The Power of Diversity

As said by actress and filmmaker Angelina Jolie, “Our diversity is our strength. What a dull and pointless life it would be if everyone was the same.” It’s a sentiment that has been held and repeated by much of the population. Yet contrary to popular belief, the benefits of diversity extend past simply the abstract. Recent studies prove that representation of minorities leads to financial and social gains in nearly every aspect of our lives.

According to Monta Vista students, diversity increases tolerance. With just 17% of the school being non-Asian, it’s clear that our school lacks racial diversity. Monta Vista freshman Aarushi Agrawal explains how this has impacted her own life.

“We live in Cupertino, which is very Asian dominated. It’s made our view very tunneled,” said  Agrawal. “There’s a lot of things we don’t know about other cultures that we are missing out on.” In other words, our lack of diversity means that we lack opportunities to learn about other countries and societies.

Beyond tolerance, diversity has scientifically proven benefits as well. The Scientific American cites several studies that have shown that diversity increases innovation. Diverse groups bring different information, opinions and perspectives. Groups who differ in gender, sexuality, and race often have unique perspectives and experiences that contribute to projects and tasks. This means that both innovation and productivity are boosted in more diverse environments.

This is quantified by a study by business professors from the University of Maryland and Columbia University of top firms in the US. It finds that when there are more women in management leads, the firm value rises by $42 million. In Silicon Valley, a region in which women are notoriously underrepresented, this increase in valuation is a substantial reason to increase female representation.

Along with a boost from gender diversity, ethnic diversity also has proven benefits. McKinsey & Company shows that companies with higher rates of racial diversity are 35 percent more likely to outperform the median. The added inputs and ideas are equated with significantly better performance, boosting company performance significantly.

Past just businesses, schools are also heavily benefited by increased diversity. When students are exposed to different cultures and ethnicities, their performance sees a boost. A report from Teachers College Columbia finds that interaction with students from different ethnic or cultural groups means that children are exposed to new ideas and challenges, leading to better critical thinking and problem solving.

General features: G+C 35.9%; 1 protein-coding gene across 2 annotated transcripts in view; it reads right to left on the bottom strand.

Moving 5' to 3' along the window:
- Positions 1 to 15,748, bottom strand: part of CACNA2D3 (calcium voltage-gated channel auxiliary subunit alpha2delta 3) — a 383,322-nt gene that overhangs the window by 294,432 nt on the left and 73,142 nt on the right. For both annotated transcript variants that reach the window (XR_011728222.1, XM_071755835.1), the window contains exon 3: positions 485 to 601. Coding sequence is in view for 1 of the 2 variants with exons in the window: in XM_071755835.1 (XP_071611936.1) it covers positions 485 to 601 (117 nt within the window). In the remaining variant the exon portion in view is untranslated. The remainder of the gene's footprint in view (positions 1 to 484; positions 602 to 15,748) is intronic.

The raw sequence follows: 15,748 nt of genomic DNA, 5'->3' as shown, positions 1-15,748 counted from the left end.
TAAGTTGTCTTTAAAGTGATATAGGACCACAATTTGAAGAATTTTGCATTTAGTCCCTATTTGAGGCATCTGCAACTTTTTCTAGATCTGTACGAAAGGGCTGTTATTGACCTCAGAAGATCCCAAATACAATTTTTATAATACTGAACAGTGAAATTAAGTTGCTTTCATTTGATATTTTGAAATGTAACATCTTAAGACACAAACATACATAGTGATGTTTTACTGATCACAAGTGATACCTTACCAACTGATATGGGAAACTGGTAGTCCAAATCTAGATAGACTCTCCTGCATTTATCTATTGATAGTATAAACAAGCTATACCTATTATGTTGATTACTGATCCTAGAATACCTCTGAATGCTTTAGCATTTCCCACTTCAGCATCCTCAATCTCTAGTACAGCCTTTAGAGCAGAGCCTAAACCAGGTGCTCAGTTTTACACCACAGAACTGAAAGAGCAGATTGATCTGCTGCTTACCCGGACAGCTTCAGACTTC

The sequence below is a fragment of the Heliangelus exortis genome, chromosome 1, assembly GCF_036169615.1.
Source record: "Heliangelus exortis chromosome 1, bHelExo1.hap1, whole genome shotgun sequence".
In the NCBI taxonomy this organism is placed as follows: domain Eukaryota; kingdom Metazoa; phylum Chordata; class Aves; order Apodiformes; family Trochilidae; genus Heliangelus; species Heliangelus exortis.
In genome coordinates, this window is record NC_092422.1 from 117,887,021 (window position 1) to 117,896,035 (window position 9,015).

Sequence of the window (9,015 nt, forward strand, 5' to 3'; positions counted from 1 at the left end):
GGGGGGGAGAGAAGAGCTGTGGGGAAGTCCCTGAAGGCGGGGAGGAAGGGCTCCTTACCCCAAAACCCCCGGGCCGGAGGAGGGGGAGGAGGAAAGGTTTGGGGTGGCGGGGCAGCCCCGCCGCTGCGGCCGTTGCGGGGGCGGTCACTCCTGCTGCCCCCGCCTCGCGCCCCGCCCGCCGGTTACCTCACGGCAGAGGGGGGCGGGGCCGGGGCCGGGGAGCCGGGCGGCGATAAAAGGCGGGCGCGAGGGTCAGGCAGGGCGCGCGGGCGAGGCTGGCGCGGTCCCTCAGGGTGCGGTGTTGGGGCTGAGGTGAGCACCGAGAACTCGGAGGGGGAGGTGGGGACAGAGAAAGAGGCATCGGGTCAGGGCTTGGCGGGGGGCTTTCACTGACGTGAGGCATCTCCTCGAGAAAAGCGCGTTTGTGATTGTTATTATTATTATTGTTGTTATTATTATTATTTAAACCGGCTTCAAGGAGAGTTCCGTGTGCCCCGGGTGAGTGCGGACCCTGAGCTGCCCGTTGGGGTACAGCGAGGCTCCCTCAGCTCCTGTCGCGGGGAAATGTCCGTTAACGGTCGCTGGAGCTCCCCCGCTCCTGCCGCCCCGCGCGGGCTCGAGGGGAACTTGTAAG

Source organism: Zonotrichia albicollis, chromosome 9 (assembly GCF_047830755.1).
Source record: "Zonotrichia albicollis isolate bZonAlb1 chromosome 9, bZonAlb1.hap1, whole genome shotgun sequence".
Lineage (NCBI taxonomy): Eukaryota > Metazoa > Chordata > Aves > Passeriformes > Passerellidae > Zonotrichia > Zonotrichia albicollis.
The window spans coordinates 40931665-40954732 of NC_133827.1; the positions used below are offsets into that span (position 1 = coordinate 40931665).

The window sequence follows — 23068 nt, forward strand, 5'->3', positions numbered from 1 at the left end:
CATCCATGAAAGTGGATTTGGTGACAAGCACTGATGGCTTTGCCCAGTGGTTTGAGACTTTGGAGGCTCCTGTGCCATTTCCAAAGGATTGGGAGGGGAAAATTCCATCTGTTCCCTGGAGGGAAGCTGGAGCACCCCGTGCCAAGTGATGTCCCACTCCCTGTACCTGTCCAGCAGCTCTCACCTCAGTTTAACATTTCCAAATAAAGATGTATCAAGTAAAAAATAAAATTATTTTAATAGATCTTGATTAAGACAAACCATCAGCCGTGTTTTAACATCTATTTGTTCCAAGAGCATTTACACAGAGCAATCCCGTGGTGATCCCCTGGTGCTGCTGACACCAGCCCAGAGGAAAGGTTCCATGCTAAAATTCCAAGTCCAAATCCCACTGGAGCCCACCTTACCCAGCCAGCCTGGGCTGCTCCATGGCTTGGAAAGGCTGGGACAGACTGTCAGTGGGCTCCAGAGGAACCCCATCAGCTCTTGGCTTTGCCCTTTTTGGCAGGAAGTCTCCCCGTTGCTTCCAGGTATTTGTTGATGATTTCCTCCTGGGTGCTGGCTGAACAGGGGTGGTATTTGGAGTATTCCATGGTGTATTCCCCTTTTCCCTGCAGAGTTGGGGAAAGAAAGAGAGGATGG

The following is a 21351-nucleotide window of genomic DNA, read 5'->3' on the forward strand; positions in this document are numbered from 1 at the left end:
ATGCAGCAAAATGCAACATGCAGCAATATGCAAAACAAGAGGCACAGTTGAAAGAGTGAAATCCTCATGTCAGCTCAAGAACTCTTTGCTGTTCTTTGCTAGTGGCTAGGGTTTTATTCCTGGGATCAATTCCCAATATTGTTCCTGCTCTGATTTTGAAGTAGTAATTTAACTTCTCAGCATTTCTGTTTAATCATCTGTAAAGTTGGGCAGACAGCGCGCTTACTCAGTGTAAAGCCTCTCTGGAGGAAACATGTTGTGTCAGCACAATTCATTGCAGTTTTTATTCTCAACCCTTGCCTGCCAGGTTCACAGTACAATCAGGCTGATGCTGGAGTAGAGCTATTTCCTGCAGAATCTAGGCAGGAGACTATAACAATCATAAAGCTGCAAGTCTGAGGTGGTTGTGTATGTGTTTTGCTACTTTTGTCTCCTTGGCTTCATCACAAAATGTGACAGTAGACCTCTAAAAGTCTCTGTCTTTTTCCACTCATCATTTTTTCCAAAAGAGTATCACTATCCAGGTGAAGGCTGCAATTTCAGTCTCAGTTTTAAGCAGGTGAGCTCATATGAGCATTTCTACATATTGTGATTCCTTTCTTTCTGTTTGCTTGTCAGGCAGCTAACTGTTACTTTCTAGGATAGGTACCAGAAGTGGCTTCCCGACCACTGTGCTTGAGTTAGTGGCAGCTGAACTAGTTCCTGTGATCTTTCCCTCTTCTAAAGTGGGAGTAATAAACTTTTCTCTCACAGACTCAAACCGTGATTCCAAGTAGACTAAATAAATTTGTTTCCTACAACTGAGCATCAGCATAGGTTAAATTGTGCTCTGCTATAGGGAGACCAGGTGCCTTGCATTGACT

As our society has evolved, this exposure has become more important than ever. In a time when the majority of public school students are of color, it’s vital that students are able to interact with diverse groups. 96% of major employers say that employees must be comfortable working with colleagues, customers, and/or clients from diverse cultural backgrounds. The best way to do this is to introduce students to different cultures from a young age, breeding acceptance and tolerance. Agrawal corroborates this sentiment.

“More diversity exposes us to different things,” she said.  “This makes us more tolerant and lets us be more educated.”

Infographic by Janya Budaraju
Infographic by Janya Budaraju

Yet despite the clear benefits, society sees staggeringly low rates of representation of women in technology and leadership roles. A Fortune survey of 9 top tech companies in the Silicon Valley finds that women constitute just a third of the workforce. That gap expands with the levels in the company, with the best company showing women holding only 29% of leadership jobs.

And gender isn’t the only area lacking in diversity. According to a USA Today study, top universities graduate black and Hispanic computer science and computer engineering students at twice the rate that leading technology companies hire them. Just one in 14 technical employees in Silicon Valley is black or Hispanic. This has consequences for business and society, both financially and socially.

“Without diversity,” said freshman Emma Schuyler, “there’s a lot of things we don’t know about other cultures that we are missing out on.”

This is a chilling insight into Silicon Valley’s hiring. Despite the irrefutable evidence supporting diversity, the low rates of diversity suggest implicit discrimination or inequality. But as tech companies have realized their flaws, they have taken steps to solve the issue. Perspectives within top businesses appear to be evolving. “Diversity makes all tech better, and our products better,” said Anna Patterson, VP of engineering at Google. “We need to become even more thoughtful about how we understand each other, including our user base.”

More tangibly, companies have taken active steps to increase representation of minorities. In recent years, technology company Apple has poured 50 million dollars into several organizations in order to increase diversity in its ranks. Asana, a startup focusing on task management, has made initial stages of its hiring process anonymous in order to eliminate unconscious bias towards certain races or genders. Google invests in programs that encourage children of all backgrounds to learn coding from young ages. These shifts are proof that the benefits of diversity are becoming increasingly evident to corporations.

Along with all the aforementioned investments of resources, perspectives within the company appear to be evolving.  Students at Monta Vista also reflect a need for change. Agrawal believes that the key to tolerance lies in awareness. “We can’t import people,” said Agrawal, “so the main thing is educating people who already live here.”